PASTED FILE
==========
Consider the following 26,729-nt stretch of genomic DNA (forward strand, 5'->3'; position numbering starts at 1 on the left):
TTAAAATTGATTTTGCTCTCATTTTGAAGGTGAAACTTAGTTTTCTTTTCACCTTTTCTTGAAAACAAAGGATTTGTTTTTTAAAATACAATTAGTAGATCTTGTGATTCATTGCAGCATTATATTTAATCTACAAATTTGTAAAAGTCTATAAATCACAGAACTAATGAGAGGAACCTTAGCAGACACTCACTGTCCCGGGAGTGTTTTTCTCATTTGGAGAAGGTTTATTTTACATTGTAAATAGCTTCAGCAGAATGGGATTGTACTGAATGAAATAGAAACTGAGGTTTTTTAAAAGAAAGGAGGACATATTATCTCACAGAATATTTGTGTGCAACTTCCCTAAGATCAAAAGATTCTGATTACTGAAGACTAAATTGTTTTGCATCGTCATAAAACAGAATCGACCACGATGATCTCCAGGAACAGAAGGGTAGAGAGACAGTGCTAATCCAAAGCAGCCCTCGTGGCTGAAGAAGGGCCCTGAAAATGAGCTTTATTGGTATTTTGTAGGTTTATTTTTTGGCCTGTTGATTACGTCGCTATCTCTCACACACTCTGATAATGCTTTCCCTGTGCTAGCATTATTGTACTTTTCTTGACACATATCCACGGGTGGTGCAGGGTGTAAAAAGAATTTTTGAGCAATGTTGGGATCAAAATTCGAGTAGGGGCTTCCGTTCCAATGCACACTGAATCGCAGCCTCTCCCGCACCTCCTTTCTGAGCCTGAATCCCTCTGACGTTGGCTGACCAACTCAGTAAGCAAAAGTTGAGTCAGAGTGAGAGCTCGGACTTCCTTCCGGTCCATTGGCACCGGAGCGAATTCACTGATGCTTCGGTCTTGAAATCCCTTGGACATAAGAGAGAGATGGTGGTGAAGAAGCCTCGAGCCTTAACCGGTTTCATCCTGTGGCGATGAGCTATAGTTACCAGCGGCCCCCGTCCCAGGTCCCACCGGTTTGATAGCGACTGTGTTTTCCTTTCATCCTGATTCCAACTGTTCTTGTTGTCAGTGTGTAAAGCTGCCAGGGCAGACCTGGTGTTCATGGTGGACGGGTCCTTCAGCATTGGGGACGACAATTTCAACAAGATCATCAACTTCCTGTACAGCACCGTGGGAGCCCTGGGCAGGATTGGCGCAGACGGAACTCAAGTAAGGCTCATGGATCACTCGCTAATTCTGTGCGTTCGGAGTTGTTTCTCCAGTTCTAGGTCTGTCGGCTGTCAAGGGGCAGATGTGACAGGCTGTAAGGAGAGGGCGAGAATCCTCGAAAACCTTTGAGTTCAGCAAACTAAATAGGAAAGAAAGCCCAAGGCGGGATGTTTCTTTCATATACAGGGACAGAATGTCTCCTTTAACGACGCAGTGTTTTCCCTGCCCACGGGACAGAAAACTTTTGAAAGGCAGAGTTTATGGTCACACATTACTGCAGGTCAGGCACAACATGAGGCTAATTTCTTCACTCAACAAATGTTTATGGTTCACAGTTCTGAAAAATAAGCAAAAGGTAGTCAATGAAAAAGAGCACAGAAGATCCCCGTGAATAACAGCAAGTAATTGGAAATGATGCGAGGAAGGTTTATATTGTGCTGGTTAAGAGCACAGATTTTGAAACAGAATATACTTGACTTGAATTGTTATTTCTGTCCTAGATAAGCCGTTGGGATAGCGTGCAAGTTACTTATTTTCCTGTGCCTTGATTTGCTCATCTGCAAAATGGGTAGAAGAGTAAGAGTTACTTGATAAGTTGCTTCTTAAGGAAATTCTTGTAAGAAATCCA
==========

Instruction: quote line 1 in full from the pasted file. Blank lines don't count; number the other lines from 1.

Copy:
Consider the following 26,729-nt stretch of genomic DNA (forward strand, 5'->3'; position numbering starts at 1 on the left):